Is Andrew Benintendi the Real Deal?

The expectations were high for the rookie left fielder coming into the season. He was slated to be the youngest day one starter in left field since Carl Yastrzemski. His swing is so natural the guys in the NESN booth were comparing it to Red Sox greats like Fred Lynn and Carl Yastrzemski. He was batting second between former All-Star Dustin Pedroia and 2016 All-Star runner up Mookie Betts. But did any of that phase the 22 year old rookie? Considering that through the 18 games he’s played this season Andrew Benintendi is slashing a fantastic .347/.415/.444 with 11 RBIs, it’s beginning to look like the answer is no.

Benintendi had his first career 5 for 5 day in the 6-2 victory against the Orioles on Sunday April 23rd, becoming the youngest Red Sox player to accomplish such a feat since Tony Conigliaro did it 50 years prior in April of 1967 against the Yankees. According to Elias Sports Bureau, Benintendi is in some good company here; he is 166 days younger than Babe Ruth was when the Bambino had his first career 5 for 5 game. Good on you, Benny.

With a little under 20 games under his belt this season, we have to ask if he going to be able to keep this up for the rest of the season. As is often the case, let’s look to his numbers to find out.

Here you can see that through 18 games Benintendi is hitting all over about 75% of that strike zone. The only place pitchers have been able to take advantage of has been the upper inside part of the zone, where even the best hitters in the game struggle to get consistent hits. Comparing his hit map to his contact map tells an even better story.

He may not be getting hits from that part of the zone, but he sure is making contact there. The high contact rates tell us that he’s getting the bat on the ball, but that all that good contact isn’t necessarily translating into hits. Yet. More and more of those well hit balls are going to start dropping in for hits.

So it looks like that .347 average didn’t happen by accident. There is no reason to expect these good contact rates and hit percentages to just drop off a cliff without any cause. If Andrew Beninitedi manages to stay healthy this season, I believe he will be very special. He is my (perhaps slightly biased) early pick for Rookie of the Year.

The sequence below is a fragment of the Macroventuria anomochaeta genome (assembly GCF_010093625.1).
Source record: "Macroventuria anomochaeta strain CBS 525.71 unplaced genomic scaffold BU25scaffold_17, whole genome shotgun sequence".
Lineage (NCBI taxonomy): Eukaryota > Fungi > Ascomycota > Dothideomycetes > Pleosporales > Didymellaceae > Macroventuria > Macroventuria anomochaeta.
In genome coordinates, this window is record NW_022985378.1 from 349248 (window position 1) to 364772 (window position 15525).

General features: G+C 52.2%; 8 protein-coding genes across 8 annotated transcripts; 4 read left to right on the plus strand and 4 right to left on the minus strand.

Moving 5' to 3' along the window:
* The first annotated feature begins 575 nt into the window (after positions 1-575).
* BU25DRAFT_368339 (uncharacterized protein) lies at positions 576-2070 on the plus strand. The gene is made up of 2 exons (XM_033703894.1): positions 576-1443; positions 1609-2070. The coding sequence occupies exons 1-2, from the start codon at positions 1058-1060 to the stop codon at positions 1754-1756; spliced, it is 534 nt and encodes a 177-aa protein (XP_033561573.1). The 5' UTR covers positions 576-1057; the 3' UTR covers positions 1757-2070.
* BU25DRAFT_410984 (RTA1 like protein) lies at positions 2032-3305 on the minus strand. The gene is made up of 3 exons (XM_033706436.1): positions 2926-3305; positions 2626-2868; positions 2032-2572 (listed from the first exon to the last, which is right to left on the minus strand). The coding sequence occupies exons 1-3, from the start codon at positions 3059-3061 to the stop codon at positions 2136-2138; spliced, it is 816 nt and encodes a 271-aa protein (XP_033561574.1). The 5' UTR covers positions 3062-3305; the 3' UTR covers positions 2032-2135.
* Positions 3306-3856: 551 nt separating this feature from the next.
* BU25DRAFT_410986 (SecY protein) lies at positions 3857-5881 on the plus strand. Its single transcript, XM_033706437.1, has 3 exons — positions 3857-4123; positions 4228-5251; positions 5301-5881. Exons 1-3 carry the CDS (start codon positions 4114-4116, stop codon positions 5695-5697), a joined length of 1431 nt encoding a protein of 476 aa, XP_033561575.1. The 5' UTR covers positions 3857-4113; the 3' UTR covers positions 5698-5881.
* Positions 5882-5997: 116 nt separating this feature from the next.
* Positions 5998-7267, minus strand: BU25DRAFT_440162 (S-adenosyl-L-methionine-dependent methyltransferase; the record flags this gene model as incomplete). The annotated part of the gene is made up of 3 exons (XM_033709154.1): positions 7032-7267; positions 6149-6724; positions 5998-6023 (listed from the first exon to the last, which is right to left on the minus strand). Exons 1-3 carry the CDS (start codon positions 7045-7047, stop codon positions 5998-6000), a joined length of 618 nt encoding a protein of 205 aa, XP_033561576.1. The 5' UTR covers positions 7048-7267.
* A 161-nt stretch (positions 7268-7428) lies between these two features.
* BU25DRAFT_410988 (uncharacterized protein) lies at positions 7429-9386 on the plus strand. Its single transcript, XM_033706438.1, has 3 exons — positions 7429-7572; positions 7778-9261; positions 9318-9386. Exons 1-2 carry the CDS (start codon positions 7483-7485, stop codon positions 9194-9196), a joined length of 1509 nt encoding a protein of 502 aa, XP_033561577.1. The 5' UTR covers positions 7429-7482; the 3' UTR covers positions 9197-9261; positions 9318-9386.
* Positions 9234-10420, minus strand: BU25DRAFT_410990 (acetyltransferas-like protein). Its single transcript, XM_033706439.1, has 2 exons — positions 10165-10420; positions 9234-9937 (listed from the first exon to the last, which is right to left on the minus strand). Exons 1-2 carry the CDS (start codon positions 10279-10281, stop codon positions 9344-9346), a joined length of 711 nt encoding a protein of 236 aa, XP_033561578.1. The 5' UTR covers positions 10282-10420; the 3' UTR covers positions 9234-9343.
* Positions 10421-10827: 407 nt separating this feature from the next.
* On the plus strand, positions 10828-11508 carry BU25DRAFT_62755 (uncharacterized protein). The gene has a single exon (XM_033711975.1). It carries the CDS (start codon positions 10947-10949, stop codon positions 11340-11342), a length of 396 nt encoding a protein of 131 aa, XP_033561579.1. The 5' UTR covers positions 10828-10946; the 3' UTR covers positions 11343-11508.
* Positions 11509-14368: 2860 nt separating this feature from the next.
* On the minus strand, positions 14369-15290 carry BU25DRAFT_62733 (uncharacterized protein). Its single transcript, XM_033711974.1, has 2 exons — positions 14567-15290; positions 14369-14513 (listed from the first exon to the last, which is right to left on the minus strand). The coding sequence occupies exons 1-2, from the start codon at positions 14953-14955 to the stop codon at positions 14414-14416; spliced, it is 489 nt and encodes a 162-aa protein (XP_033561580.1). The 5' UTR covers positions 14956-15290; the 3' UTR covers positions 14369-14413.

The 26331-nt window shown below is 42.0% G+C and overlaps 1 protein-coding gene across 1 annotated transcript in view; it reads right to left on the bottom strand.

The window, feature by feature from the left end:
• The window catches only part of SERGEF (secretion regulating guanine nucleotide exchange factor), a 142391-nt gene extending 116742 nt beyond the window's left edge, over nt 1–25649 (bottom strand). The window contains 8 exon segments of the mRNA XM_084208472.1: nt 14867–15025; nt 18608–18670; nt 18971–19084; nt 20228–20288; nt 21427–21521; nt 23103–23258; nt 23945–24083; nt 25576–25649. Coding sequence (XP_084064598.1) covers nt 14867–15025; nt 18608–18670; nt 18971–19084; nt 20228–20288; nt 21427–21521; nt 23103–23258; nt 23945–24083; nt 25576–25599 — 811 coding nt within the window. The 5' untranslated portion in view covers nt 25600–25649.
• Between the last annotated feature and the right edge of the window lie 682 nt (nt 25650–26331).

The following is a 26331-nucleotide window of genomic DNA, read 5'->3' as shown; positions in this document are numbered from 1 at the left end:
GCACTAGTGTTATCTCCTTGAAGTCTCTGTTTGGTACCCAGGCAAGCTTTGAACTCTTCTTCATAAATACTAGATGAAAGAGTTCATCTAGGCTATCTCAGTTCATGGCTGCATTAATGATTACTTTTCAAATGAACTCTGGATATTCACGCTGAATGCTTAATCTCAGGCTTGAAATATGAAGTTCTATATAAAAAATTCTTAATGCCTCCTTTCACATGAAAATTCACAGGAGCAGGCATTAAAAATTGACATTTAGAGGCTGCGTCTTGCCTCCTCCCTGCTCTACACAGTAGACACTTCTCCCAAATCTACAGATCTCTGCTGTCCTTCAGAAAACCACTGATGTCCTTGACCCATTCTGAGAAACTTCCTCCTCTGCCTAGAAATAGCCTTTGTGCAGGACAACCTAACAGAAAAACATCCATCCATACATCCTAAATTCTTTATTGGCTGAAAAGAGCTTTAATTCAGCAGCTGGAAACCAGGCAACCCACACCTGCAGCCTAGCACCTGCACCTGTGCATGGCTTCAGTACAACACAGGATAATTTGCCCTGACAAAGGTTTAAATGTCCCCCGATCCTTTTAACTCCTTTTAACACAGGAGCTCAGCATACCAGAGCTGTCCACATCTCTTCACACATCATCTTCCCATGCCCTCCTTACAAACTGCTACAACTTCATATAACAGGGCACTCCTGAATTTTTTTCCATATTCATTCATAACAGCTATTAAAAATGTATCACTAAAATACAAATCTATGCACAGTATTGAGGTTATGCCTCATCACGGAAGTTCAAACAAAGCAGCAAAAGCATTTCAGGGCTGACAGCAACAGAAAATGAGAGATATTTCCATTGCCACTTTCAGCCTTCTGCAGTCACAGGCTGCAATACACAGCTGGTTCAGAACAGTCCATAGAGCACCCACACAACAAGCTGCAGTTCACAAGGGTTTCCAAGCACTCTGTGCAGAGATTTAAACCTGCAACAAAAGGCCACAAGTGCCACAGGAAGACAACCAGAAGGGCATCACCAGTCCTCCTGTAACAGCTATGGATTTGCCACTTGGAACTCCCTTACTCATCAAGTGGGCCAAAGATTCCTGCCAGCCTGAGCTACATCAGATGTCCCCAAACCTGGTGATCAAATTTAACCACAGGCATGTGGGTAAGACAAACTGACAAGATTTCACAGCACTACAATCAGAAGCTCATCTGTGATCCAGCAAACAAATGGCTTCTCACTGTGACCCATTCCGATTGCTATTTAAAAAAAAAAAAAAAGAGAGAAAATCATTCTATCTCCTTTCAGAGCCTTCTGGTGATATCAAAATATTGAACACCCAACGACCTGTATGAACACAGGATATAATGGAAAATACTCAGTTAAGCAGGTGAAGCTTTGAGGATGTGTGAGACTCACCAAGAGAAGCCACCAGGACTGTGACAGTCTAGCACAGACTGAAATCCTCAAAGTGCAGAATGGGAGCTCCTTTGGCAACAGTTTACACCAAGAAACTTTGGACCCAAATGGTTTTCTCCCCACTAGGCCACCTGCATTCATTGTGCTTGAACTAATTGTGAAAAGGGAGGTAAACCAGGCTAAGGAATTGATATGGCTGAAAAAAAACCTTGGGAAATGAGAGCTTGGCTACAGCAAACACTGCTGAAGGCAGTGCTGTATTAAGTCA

I thought it might be interesting to look at his early stats against those of some previous AL ROYs and see how our boy Benny is shaping up compared to previous winners through their first full month in their rookie seasons.

First up is 2015 AL ROY Carlos Correa. He, like Benintendi, got off to a great offensive start, batting .315 through his first 20 games with 15 RBIs. He did come back to Earth, respectively speaking, finishing the season .279/.345/.512 with 68 RBIs in 99 games. Good enough for ROY honors, but hopefully that’s not the ceiling for Benintendi.

Next we can look at 2014 ROY Jose Abreu. He started off a bit slower that both Correa and Benintendi slashing .221/.325/.471 with 14 RBIs in his first 18 games. Abreu definitely took a little longer to acclimate to the bigs, but by the end of the season he was hitting .317/.383/.581 with 36 HRs and 107 RBIs. He was an offensive revelation for the White Sox and easily took home the ROY honors.

I figured it would be fitting to compare Benintendi to the last Red Sox rookie to take home the hardware, the man he’s currently batting behind, Dustin Pedroia. Pedey struggled mightily to begin the ‘07 season, batting just .189/.317/.245 with 2 RBIs through his first 20 games. Those struggles didn’t last for long, and he finished the ‘07 season with a .317/.380/.442 batting line and a World Series ring to go with it.

It’s apparent that Benintendi is off to a much hotter start than any of these previous winners were. If he can maintain this level of offensive dominance it’s possible the Fred Lynn comparisons won’t end at his swing. Lynn in 1975 took home both the AL MVP and the ROY, a feat that has only been matched once since (Ichiro in 2001).

It’s far too early to put Benintendi’s name in the MVP race, with players like Mike Trout in the conference, and Mookie Betts on his own team. But if the electric rookie can maintain his blazing start, come the All-Star break in July, it’s going to become difficult to ignore.